Wednesday, April 26

Puzzling Plea Deals

The guilty pleas of Tim Curley and Gary Schultz do not provide evidence that they knowingly endangered the welfare of a child

By
Ray Blehar

April 26, 2017, 1:59 PM, EDT

Courtroom observers at the trial of  Dr. Graham Spanier noted that Commonwealth’s witnesses Timothy Curley and Gary Schultz appeared puzzled and at a loss for words to describe what they were guilty of when questioned by defense attorney Sam Silver.

There was a very good reason for their puzzlement because their guilty pleas did not comport with violating the child endangerment statute

Here are the relevant parts of their agreements.










ANALYSIS

In both agreements, the language failed to establish that Curley and Schultz had a duty of care to the unknown victim involved in 2001 incident and were mandated to report the incident in accordance with the mandated reporter law (i.e., 23 PA C.S. Ch. 63). 

Oversight of the athletic facilities (Curley) and oversight of all PSU facilities and the police department (Schultz) does not comport with having daily interaction with children and being knowledgeable of the signs of possible child abuse (ref. 23 PA C.S. Ch. 63).  


Next, the agreements state that Curley and Schultz prevented or interfered with (someone) making a report of suspected child abuse on February 11, 2001.   

The person who they prevented or interfered with making a report also remains unknown.

The February 11, 2001 date is of the utmost importance because the men had not yet spoken with the eye-witness, Michael McQueary, to get a first-hand account of what he  allegedly observed.

At that point in time, Curley and Schultz were working with a second-hand report  that Sandusky was “horsing around” in the shower with a child.   Aside from that information,  Curley and Schultz knew of a prior incident involving Sandusky showering with a child and/or multiple children in 1998, respectively.

The 1998 incident was investigated the University Park police, State College borough police, the Pennsylvania Department of Public Welfare (DPW), and Centre County Children and Youth Services (CC CYS).   The investigation resulted in an “unfounded” incident of child abuse and no criminal charges.

Schultz also consulted with then-Penn State University General Counsel Wendell Courtney that day, who related that there was nothing that constituted suspected child abuse, however, it would be prudent to report the incident to DPW (and/or CC CYS).

CONCLUSION

Based on the evidence on February 11, 2001, Curley and Schultz had no basis to believe that Sandusky horsing around in the shower with a child was remotely close to a criminal act or constituted suspected child abuse.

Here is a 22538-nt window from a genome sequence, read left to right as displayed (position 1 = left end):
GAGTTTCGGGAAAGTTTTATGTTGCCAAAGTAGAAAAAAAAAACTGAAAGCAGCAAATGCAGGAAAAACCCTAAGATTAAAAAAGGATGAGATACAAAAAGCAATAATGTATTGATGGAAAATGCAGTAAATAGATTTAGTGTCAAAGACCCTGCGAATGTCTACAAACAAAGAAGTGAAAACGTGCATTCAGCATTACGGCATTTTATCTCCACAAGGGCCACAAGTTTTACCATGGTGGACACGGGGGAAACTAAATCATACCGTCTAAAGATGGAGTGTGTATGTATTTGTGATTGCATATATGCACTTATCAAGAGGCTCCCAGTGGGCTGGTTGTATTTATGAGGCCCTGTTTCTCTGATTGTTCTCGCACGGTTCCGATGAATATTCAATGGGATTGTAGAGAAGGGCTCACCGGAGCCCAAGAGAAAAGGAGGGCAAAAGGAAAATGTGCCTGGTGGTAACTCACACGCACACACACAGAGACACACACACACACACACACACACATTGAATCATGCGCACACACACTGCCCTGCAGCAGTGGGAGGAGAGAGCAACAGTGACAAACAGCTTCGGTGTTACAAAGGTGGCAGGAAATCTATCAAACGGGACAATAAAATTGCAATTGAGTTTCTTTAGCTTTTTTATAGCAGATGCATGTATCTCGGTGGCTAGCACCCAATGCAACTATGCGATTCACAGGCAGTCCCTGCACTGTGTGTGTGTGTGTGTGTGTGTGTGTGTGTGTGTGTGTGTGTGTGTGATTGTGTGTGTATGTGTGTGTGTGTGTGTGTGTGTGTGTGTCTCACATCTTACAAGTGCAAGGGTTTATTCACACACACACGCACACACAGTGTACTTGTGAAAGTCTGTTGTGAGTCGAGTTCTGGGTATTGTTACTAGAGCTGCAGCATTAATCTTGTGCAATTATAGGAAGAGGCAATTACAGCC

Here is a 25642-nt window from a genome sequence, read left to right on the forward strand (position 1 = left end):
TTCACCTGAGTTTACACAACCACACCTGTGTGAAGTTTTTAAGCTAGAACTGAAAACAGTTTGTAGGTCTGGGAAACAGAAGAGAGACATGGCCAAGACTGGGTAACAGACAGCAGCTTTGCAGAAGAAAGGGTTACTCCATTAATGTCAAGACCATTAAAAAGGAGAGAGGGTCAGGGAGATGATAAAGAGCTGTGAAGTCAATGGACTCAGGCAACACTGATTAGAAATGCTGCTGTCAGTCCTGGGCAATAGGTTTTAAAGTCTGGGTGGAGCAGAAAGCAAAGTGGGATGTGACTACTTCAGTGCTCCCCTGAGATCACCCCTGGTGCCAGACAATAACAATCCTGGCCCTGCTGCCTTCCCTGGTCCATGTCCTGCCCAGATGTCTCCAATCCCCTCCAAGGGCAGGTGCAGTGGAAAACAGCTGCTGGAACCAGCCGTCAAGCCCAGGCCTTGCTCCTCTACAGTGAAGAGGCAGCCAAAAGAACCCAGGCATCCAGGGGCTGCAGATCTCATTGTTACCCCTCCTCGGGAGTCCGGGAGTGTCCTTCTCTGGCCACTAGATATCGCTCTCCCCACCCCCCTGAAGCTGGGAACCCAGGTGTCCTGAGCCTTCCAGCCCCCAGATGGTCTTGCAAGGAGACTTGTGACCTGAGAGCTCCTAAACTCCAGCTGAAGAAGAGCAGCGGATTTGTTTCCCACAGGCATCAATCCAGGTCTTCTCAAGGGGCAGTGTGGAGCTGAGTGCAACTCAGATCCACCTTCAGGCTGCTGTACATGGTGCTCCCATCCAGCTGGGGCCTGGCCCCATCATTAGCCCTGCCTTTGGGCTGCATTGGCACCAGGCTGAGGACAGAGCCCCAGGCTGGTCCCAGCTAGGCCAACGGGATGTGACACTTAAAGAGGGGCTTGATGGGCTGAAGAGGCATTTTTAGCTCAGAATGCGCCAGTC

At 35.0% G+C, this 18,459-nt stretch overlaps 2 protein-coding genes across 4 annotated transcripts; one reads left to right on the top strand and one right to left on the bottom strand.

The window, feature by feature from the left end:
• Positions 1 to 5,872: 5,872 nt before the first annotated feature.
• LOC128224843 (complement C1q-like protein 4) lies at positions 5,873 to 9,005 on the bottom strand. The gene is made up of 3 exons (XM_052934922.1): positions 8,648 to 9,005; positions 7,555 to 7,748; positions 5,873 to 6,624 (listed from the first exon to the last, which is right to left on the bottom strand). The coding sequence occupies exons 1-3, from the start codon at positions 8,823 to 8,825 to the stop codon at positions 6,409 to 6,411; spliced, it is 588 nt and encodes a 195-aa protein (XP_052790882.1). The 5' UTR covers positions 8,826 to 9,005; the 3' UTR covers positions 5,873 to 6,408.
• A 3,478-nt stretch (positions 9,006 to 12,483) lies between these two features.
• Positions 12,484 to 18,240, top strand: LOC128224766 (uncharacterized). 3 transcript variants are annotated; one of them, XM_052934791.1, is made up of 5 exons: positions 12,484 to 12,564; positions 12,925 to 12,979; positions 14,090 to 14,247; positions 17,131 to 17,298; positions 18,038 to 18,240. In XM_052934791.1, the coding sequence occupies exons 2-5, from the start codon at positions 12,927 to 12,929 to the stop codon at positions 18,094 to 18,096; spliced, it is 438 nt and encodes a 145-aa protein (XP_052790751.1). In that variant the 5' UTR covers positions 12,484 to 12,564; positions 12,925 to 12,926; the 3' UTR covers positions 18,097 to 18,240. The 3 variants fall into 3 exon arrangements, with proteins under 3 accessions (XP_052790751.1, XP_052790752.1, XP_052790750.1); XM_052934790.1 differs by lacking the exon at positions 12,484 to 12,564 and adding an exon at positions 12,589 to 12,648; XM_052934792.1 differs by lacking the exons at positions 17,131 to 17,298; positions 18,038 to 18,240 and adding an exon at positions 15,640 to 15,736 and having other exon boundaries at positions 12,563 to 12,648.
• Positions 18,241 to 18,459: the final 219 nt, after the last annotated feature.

As such their plea agreements were illogical and didn't comport with the law -- and that explains their befuddlement in attempting to answer why they pleaded guilty.


The questions that remain unanswered by the Office of Attorney General is why were Curley, Schultz, and Spanier (selectively) prosecuted for failing to report Jerry Sandusky and endangering children -- and why were Dr. Jack Raykovitz and others given a pass?


To be continued…
Next:  Why Raykovitz Should Have Been Charged



22 comments:

  1. I'm still puzzled how Raykovitz got away without even a slap on the wrist. Looking forward to the next article...

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    1. Raykovitz wasn't Penn State is what saved him.

      Under the law, he's more guilty because Second Mile employed Sandusky in 2001. That would have made Raykovitz Sandusky's employer or supervisor, as the child endangerment law required.

      What should have hanged Raykovitz was his telling Sandusky in 2001 to wear a swimsuit when showering with boys.

      Why tell him to wear a swimsuit if sexual abuse wasn't suspected?

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    2. Tim,
      That pretty much explains it -- except that Sandusky truly was not employed by The Second Mile in 2001. He was a contractor - and the law didn't cover that situation.

      Regardless, Raykovitz received a report that contained enough information to suspect child abuse and he was mandated to report it.

      More later.

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    3. Ray - The Attorney General makes up the law as they go along so the AG could have easily interpreted the law to mean that Sandusky being paid $57,000 in 2001 made him a Second Mile employee and/or Second Mile CEO Jack Raykovitz was Sandusky's supervisor.

      The fact that Raykovitz was the one who talked to Sandusky about the 2001 incident was evidence he was the supervisor.

      Given that the Attorney General, jury and judge accepted that Spanier supervised Sandusky in 2001, then anything is possible.

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  2. Great analysis, Ray. But what will it lead to?

    Despite overwhelming evidence that no cover-up occurred between anyone at Penn State, the main stream media is intent on continuing to destroy these guys as well as Paterno.